In working with parents, I can see that most of the time when a child is behaving badly, they feel bad in themselves. It can be that they need more time and attention from the parent, and they have found a way to get attention, through their behaviour. Sadly, a child’s misbehaviour may be that they feel the only way to get their parents attention is through misbehaviour, they discover this and in their eyes, negative attention is better than no attention.
There is only one rule in this house – R E S P E C T
However, the parent need not demand Respect from the child; rather they simply need to demonstrate and teach it. Have as few rules as possible; and then ensure that you
SAY IT, MEAN IT, DO IT
Parents do not realise how important their behaviour is in being a role model for their children. If I roar “BE QUIET!”; all I am teaching my children is that when angry and frustrated, that it is acceptable to raise my voice and ‘lose it’ with another.
I need to be in charge of my behaviour, in order for my children to be in charge of theirs.
Take an Action for self; not against the child
When I feel I have gone from zero to ten, I need to take responsibility for my behaviour and ask myself: “What is it I need to do for myself?” Actions for self may be:
- Deep breathing
- Count to ten
- Make a cup of tea and mind yourself till you calm down
- Leave the room for a moment
- Ask your partner to take over, so you can have Time Out
- Stay separate to the child’s behaviour and do not personalise it
- Stay calm
When your children see you take charge of yourself, to stay in charge of your behaviour, it shows them how to do that for themselves.
Acknowledge the Feeling
Taking the time to acknowledge your child’s feeling can reduce some strong feelings, here are some examples:
- “I know you’d like to stay on in the Park longer, I see you like it here. But time is up for today, now we must go”
- “It’s hard to get up this morning, it nice to be in bed, would you like to get up now or have an extra five minutes?”
- “You miss your Granny, you loved her very much, you wish she was still here”.
When they feel right, they will behave in positive ways
Therefore, if you see that a child who is troubled or troubling is not out to make your life difficult, rather they are trying to show you how difficult life is for them, then does it not make sense that the best response is showing kindness to them. “I love you, but I cannot accept this behaviour” is the best response as “You’re bold” simply makes the child feel they are bad, and their troubling behaviour will escalate until someone sees their distress.
They more positive Time & Attention you give your child, the less they will demand
Time In versus Time Out
Think about if you were 2/4/6/8 and an angry parent sent y to Time Out; how would you feel? When I ask parents this, the responses are always the same:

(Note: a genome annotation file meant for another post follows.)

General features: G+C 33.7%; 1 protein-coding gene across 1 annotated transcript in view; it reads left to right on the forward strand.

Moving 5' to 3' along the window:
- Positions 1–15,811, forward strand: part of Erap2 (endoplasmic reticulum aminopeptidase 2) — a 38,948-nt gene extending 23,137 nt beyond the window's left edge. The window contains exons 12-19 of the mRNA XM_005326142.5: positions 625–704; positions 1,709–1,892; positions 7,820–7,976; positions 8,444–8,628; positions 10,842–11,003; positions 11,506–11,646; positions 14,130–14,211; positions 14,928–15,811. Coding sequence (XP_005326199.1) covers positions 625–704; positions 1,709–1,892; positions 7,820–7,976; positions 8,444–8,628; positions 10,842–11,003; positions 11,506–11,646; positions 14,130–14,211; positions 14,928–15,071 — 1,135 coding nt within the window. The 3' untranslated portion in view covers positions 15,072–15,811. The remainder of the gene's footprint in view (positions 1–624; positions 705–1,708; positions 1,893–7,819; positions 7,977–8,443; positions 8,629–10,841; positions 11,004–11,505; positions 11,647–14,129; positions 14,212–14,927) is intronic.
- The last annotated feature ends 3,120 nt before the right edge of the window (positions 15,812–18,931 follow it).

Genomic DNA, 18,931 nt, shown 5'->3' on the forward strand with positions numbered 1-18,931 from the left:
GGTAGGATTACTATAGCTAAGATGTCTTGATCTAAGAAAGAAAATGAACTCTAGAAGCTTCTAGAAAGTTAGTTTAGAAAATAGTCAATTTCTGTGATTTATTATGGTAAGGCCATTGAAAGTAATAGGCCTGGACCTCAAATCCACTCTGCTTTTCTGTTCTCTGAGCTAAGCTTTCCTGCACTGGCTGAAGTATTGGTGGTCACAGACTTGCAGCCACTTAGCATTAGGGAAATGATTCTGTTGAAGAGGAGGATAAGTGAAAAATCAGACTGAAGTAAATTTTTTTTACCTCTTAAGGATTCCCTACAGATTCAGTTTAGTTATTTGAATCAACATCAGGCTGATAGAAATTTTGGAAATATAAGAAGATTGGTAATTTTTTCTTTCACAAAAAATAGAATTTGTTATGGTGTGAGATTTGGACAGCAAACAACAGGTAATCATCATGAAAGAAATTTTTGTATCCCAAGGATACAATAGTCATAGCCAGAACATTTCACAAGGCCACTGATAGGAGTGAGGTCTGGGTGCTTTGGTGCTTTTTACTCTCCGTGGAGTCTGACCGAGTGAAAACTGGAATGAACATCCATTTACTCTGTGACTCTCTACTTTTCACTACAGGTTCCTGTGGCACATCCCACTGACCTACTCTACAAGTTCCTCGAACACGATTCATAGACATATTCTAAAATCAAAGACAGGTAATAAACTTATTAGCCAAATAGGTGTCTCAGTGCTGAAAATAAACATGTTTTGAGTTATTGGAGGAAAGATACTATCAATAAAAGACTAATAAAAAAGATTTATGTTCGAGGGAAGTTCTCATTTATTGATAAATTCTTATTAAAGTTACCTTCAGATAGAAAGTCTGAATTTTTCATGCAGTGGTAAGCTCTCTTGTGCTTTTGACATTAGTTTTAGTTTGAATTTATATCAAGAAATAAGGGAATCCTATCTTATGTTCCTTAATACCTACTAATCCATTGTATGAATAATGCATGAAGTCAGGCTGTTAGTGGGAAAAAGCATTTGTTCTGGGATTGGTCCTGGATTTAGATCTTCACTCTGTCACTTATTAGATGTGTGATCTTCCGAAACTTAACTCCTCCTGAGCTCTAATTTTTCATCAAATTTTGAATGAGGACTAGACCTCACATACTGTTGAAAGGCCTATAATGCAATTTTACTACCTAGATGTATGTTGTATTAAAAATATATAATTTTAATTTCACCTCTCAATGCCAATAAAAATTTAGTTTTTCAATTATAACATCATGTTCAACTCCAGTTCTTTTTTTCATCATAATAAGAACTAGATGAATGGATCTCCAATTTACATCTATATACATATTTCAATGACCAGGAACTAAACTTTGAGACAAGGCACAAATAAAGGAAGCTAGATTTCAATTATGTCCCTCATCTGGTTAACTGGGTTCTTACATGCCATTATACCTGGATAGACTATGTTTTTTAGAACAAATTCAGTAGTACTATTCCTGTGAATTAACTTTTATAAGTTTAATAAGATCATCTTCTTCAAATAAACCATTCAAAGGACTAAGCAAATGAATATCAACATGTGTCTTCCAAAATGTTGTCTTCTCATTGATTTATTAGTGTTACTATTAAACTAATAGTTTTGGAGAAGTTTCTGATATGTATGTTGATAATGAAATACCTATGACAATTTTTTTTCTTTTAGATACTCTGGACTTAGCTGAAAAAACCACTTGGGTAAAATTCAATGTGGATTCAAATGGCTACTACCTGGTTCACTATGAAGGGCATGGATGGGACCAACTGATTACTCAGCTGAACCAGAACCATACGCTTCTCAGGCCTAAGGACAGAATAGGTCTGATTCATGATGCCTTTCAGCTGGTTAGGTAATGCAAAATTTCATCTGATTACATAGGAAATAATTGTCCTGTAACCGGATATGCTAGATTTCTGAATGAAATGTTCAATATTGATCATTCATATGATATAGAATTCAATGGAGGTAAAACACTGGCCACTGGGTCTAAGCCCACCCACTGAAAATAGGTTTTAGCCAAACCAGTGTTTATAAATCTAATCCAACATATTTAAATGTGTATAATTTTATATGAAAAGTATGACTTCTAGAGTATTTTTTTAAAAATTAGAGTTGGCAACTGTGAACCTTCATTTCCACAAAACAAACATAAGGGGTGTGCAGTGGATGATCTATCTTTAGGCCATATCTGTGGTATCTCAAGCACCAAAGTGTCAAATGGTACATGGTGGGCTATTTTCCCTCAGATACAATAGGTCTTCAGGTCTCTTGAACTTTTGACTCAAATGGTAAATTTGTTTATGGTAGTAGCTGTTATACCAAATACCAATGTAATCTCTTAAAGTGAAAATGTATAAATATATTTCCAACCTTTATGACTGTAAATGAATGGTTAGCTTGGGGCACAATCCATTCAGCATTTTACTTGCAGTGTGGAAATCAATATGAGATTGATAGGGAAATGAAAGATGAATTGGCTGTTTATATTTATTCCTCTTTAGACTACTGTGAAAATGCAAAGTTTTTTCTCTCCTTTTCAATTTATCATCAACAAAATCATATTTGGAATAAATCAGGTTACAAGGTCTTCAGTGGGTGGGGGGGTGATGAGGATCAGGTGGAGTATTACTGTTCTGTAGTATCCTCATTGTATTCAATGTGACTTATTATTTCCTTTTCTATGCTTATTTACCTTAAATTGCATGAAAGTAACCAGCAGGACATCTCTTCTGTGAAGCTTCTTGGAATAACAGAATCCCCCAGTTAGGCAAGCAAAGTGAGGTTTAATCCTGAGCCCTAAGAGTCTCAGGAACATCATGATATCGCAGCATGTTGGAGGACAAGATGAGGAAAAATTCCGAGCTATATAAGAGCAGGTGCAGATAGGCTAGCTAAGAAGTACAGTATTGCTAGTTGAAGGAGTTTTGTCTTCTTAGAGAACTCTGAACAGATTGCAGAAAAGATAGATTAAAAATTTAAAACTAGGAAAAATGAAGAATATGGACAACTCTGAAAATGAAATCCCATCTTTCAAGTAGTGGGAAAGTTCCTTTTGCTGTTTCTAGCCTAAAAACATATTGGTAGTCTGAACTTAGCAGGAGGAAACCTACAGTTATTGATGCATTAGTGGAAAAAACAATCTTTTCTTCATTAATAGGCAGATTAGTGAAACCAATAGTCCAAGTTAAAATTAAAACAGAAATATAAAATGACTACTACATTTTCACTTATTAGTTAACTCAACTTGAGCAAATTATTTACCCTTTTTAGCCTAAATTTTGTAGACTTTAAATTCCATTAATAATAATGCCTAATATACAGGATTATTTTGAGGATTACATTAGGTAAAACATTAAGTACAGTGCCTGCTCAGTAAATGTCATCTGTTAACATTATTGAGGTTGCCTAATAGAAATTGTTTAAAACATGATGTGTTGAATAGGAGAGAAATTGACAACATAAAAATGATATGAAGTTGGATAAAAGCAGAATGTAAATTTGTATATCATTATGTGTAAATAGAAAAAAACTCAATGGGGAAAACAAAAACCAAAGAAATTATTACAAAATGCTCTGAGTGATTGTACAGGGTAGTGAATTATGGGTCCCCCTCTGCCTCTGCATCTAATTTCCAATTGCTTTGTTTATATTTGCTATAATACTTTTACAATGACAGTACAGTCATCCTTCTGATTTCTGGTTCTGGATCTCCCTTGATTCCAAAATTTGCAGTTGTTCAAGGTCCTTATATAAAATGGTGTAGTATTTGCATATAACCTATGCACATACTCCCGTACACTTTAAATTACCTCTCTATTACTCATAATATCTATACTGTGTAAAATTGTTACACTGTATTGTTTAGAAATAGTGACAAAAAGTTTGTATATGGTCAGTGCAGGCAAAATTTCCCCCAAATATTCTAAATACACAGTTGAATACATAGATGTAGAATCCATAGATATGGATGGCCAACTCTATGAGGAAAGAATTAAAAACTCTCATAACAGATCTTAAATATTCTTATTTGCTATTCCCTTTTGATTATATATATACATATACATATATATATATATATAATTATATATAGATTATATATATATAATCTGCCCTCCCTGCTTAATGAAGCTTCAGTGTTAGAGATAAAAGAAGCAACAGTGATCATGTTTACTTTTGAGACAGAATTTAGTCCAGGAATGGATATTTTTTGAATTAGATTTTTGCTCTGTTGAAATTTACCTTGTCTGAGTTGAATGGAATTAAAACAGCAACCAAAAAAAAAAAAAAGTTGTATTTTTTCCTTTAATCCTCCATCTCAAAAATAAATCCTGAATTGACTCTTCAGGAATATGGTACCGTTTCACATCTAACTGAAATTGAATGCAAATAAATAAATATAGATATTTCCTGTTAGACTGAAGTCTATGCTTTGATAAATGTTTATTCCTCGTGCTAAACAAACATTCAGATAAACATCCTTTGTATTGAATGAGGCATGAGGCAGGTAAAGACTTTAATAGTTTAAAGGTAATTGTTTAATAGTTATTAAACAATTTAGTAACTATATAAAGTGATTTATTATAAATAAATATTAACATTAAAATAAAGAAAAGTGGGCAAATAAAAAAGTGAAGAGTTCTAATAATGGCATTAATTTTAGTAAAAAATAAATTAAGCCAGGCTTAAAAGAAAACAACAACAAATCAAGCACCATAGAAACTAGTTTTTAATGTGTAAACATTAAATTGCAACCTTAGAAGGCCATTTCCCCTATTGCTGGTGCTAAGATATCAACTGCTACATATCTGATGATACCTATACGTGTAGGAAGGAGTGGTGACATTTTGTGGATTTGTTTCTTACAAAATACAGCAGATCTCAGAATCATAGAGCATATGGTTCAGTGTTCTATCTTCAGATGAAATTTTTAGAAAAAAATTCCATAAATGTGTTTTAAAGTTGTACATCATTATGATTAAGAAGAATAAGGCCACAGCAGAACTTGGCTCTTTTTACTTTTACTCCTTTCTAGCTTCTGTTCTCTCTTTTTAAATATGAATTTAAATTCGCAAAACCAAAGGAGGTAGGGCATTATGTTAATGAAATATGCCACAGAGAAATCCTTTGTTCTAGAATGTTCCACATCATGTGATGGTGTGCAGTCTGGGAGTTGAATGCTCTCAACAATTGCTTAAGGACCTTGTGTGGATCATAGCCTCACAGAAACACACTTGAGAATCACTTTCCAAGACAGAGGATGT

Abandoned, lonely, confused, angry, bad about myself, upset, alone, isolated etc. Many parents find it does not work and therefore if your child does not feel right, perhaps they need Time In?
Time in is Time into the feelings that underlie the behaviour and children respond very well to this less punitive and rigid approach. I will approach the child with gentleness and calmness and try to acknowledge their feeling. “Sounds like you’re upset honey, are you okay? Sit with the child and explore their feeling and try to give them a sense of feeling understood, this reduces their heightened emotions and your role modelling of calmness teaches them how to behave.
Say it in words; not actions – “When you calm down, I can talk to you”
Is a boundary around how the parent allows the child to behave towards them. Remember, no one disrespects me unless I allow them to. Therefore, regardless of age, ensure your children know you are not available for shouting/hitting/biting/screaming/or insults from a teenager by telling them “I am not available for shouting; when you calm down I can talk to you”
It is good to set a boundary around how to respond to anger or upset and therefore telling your child to ‘Say it in words; not actions” teaches them to come to you with their distress.
Give positive attention when children behaving well
Ignore negative behaviour
Offer a Choice: “Would you like to wear the red one or the blue one?”
8 Minutes a day 1:1 Time is all a child needs to feel good
One on One Time works wonders as your child needs positive attention and time with you, to feel loved, valued and secure. Notice his/her behaviour improve as you offer daily One on One time
Choice & Consequence – do not over use!!
“If you choose to fight, you are choosing to miss your TV show”
“If you choose not to fight, you are choosing to have your TV show”
Consequences should be given without getting cross, as the child has made that choice, also
Come with a warning:
Natural: if you make a mess; you tidy up “As soon as you tidy, you can watch your show”
Fair: many parents over punish, so an apology, miss some TV, lose a treat/privilege etc